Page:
I am new to mathematical programming and I am trying to implement case specific constrains in Gurobi with Python.

I am wondering about how I can implement my constraints in the fastest or most common way.

There are three variables: $$ w_i,w_j \in \mathbb{N}, y_\text{i,j} \in \{0,1\} $$ The indices $i$ and $j$ referes to fiction tasks since this model takes part of a task scheduling problem. Variable $w$ is a weight of the task and $y$ shows if task $i$ precedes $j$. So there are some other constraints to provide some preceding rules.

I need to implement different constraints (let's say $C_1, C_2, C_3$) depending to those variables:
$$ 1: (w_i > w_j) \land (y_\text{i,j} \lor y_\text{j,i}) \rightarrow C_1 \\ 2: (w_i = w_j) \land (y_\text{i,j} \lor y_\text{j,i}) \rightarrow C_2 \\ 3: (w_i < w_j) \land (y_\text{i,j} \lor y_\text{j,i}) \rightarrow C_3 $$

To implement this constraint I need introduce new binary variables to the model (let's say $a_1,a_2,a_3$) wich are only equal $1$, when the refered case is true. Since Gurobi does not implement strict less or greater operators, I need to model a bigM constraints for the variables $a$.

$$ w_i \ge w_j + \epsilon - M(1-a_1) \\ w_i \le w_j + M \times a_1 \\ a_1 \in {0,1} \\ \epsilon << w_i \tag{1} $$

Since there is a constraint that says, that either $y_\text{i,j}$ or $y_\text{j,i}$, but not both, are equal 1, I plan to implement a constraint for each case with a new binary variable $b$ to represent the logical condition: $$ b_1 = a_1 \times (y_\text{i,j} + y_\text{j,i}) $$

Finally, I am able to implement each case with an indicator constraint like $b_x \rightarrow C_x; x\in {1,2,3}$

At first, I am wondering if the second equation of EQ:1 can also expressed with epsilon instead of M as $w_i \le (w_j - \epsilon) \times a_1$.

What is the difference?

Second, Is this the correct way to implement a problem like this or is there a better way?


1 Answer 1


Changing the second inequality in (1) as proposed would mean that $w_i \notin (w_j - \epsilon, w_j + \epsilon).$ It would shrink the feasible region in a way that might be detrimental to the solution of the problem.

To get the split you want (into three cases), you could employ three binary variables $z_1,z_2,z_3$ together with the following constraints: $$ w_i \ge w_j + \epsilon - M(z_2 + z_3)$$ $$ w_j - Mz_2 \le w_i \le w_j + Mz_2$$ $$ w_i \le w_j - \epsilon +M(z_1 + z_2)$$ $$ z_1 + z_2 + z_3 = 1.$$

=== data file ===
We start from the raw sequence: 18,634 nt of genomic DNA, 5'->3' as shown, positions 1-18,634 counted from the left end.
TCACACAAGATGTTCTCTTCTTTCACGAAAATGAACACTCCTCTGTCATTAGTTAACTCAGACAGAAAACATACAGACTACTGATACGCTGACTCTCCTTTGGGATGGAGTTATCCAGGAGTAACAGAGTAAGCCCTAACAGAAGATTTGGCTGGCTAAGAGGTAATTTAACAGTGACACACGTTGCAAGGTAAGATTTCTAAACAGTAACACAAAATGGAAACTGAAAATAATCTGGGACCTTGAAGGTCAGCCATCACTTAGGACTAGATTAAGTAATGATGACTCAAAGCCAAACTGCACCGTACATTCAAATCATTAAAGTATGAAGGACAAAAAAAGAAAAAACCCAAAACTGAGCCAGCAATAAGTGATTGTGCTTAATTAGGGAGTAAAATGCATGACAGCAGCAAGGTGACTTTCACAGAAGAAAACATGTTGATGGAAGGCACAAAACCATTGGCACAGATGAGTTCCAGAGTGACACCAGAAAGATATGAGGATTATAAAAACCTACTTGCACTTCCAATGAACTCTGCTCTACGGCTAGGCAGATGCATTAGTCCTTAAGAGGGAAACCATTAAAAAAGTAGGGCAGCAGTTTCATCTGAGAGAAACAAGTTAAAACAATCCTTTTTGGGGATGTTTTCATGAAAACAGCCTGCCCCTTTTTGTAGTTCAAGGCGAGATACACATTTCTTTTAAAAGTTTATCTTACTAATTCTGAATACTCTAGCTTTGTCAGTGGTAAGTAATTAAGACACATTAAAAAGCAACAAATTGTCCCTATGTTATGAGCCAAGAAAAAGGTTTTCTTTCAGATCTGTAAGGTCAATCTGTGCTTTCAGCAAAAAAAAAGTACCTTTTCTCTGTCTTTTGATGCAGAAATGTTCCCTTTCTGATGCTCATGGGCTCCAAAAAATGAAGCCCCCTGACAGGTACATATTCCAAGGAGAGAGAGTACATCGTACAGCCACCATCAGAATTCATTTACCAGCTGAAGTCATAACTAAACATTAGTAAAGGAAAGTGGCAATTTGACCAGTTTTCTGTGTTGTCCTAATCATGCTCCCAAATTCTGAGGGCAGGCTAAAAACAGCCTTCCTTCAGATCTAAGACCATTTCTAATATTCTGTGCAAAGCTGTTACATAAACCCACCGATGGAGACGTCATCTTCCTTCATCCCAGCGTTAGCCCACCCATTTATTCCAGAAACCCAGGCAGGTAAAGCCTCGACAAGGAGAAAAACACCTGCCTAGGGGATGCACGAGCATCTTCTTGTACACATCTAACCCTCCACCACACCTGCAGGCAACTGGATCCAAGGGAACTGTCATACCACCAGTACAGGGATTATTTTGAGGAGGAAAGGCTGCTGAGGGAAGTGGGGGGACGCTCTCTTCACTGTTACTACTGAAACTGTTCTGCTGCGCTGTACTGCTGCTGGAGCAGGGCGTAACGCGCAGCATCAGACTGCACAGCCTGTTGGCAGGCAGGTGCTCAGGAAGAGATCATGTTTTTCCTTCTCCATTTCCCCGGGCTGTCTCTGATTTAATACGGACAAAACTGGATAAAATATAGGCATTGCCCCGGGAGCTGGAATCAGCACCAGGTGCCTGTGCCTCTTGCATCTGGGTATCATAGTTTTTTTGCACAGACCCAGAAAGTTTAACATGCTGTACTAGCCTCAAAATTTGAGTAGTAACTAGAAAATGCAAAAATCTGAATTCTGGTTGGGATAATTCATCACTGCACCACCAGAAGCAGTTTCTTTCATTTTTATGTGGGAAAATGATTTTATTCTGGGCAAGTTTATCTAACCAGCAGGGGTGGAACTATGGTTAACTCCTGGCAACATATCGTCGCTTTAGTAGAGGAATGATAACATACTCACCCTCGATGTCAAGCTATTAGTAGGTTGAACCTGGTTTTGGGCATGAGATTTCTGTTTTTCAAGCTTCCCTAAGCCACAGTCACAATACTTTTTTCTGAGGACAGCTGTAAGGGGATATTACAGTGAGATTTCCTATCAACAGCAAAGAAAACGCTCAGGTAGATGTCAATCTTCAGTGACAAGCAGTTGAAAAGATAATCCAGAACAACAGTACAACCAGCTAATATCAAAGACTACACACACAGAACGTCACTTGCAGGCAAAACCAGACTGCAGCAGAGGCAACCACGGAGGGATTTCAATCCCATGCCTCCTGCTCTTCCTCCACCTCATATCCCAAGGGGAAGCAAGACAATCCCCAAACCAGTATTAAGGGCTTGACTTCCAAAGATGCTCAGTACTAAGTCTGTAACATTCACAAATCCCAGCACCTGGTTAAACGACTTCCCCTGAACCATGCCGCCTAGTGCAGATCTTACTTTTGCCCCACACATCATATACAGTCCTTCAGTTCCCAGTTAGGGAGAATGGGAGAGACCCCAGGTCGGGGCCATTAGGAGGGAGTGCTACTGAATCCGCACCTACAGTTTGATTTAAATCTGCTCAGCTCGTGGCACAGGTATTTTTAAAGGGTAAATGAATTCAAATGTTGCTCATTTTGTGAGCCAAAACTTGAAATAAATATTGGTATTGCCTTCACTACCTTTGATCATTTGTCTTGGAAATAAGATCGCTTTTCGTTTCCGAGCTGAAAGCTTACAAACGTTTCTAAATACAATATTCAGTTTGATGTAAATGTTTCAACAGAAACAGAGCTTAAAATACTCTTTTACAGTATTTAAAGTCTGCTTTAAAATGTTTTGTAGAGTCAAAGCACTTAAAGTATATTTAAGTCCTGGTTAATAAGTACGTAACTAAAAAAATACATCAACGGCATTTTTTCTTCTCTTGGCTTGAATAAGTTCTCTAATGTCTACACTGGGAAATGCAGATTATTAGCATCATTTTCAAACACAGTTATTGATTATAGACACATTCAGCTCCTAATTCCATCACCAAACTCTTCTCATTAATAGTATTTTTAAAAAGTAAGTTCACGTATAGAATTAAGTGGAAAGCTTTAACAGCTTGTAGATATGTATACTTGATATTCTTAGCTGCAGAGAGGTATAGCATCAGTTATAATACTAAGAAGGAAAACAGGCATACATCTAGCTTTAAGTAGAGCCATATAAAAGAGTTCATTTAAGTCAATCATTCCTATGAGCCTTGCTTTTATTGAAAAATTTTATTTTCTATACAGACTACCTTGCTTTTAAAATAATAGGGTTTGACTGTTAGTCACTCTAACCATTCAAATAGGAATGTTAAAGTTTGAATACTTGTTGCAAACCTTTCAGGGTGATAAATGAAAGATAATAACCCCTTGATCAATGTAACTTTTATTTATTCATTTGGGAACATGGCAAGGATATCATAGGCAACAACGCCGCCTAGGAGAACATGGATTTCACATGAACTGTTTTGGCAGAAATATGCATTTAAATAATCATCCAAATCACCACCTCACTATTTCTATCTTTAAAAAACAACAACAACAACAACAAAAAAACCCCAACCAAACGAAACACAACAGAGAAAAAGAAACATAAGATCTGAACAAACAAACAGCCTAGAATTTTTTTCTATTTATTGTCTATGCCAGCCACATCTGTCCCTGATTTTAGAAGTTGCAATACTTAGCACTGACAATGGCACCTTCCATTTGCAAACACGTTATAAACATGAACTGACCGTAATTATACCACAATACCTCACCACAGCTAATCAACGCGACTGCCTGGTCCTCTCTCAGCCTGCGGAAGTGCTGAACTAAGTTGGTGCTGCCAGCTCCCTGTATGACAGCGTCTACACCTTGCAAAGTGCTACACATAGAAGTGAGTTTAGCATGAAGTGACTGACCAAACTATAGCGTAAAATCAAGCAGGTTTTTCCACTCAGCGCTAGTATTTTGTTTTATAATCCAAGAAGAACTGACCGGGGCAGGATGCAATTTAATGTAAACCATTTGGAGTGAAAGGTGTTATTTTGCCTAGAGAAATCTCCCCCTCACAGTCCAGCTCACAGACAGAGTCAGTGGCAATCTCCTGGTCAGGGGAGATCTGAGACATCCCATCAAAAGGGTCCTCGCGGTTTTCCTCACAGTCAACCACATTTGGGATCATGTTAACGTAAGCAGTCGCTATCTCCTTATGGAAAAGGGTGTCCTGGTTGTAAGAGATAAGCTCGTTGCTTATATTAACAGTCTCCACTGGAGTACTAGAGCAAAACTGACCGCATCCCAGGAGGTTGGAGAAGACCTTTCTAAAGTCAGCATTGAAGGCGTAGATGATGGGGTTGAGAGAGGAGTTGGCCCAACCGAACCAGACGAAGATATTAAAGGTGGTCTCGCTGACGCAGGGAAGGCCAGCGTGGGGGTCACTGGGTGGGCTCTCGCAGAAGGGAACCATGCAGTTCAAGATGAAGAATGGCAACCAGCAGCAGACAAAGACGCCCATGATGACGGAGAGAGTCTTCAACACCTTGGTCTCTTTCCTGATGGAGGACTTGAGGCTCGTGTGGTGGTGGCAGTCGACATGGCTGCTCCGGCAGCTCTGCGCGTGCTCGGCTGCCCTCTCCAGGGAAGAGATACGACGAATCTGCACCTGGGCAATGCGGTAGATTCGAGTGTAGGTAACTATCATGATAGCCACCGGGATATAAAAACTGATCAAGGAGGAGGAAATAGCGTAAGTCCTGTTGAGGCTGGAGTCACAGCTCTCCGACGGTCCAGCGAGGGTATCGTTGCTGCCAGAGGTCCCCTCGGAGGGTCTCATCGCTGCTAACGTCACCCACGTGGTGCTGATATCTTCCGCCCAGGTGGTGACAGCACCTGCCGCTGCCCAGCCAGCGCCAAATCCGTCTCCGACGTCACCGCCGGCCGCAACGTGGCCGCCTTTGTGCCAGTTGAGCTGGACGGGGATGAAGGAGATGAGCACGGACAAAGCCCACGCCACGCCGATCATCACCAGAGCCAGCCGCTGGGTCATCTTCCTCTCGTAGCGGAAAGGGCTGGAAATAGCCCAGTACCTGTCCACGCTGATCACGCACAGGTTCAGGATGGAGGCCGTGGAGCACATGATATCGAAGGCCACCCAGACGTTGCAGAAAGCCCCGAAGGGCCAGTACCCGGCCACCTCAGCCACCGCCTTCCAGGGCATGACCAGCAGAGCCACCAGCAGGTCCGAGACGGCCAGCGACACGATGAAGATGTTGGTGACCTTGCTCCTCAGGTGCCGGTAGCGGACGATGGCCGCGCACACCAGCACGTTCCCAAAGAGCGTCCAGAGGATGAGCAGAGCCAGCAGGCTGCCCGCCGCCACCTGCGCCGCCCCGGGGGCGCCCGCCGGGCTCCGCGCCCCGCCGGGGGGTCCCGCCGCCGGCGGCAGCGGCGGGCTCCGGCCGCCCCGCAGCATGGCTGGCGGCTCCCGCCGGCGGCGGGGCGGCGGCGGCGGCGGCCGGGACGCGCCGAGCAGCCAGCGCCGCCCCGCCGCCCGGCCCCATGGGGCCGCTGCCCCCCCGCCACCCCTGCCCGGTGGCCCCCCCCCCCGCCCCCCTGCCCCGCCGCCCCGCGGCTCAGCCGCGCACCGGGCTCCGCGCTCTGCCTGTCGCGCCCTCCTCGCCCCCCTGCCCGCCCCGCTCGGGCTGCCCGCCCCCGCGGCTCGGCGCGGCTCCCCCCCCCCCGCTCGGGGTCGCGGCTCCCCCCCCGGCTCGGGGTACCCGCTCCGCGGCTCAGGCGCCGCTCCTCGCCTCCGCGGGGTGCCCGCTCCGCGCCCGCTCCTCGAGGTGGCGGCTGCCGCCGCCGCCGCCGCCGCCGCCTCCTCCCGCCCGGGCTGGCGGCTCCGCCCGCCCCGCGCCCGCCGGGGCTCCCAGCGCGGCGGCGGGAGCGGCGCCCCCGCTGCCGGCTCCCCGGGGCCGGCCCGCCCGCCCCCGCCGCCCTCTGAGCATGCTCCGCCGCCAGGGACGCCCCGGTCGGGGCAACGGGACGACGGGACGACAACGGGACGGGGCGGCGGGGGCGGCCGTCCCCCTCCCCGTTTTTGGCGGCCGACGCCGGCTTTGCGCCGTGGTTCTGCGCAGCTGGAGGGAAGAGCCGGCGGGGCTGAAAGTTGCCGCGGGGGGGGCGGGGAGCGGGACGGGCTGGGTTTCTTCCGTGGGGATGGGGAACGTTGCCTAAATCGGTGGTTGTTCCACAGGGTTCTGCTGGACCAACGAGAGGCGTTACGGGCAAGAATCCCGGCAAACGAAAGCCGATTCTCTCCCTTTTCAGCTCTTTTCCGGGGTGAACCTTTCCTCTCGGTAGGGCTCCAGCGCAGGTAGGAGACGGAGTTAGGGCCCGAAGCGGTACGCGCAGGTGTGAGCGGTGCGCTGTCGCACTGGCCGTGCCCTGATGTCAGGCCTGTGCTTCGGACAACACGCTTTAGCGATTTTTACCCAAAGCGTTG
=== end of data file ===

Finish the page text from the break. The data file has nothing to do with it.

The last equation can be used to eliminate one of the binary variables. (I would leave it to the presolver to decide whether to do that.) The three $z$ variables correspond to your cases 1, 2 and 3.

  • 1
    $\begingroup$ Stronger to replace the first three constraints with: $$\epsilon z_1+0z_2-Mz_3\le w_i-w_j \le M z_1+0z_2-\epsilon z_3$$ $\endgroup$
    – RobPratt
    Jun 15, 2022 at 16:20
  • $\begingroup$ Since gurobi does not support constraint modeling with multiple operators, I need to split those constraints. Is this correct? $\endgroup$
    – Mike
    Jun 16, 2022 at 10:56
  • 2
    $\begingroup$ I showed the $0$ coefficient of $z_2$ for completeness, but $z_2$ is still needed in the equality constraint. You can eliminate any one of $z_i$ by replacing it with $1-z_j-z_k$. For example, you can replace $z_2$ with $1-z_1-z_3$, but you would still need $z_1+z_3 \le 1$. You can think of $z_2$ as a slack variable for the equality constraint. $\endgroup$
    – RobPratt
    Jun 16, 2022 at 13:02
  • 1
    $\begingroup$ @Mike Yes, you would split those constraints. $\endgroup$
    – prubin
    Jun 16, 2022 at 15:17
  • 1
    $\begingroup$ @A.Omidi You need additional variables and constraints. Let's say $s_{i,j,1}, s_{i,j,2}, s_{i,j,3}$ are indicators for conditions $C_1, C_2, C_3.$ You want $s_{i,j,1} = z_{i,j,1} \land (y_{i,j}\lor y_{j,i}).$ If $y_{i,j}$ and $y_{j,i}$ are mutually exclusive, you can get by with three constraints: $s_{i,j,1} \le z_{i,j,1},$ $s_{i,j,1} \le y_{i,j} + y_{j,i},$ and $s_{i,j,1}\ge z_{i,j,1} +y_{i,j} + y_{j,i} -1.$ If they are not mutually exclusive, it gets more complicated. $\endgroup$
    – prubin
    Jun 18, 2022 at 16:38

Your Answer

By clicking “Post Your Answer”, you agree to our terms of service and acknowledge you have read our privacy policy.

Not the answer you're looking for? Browse other questions tagged or ask your own question.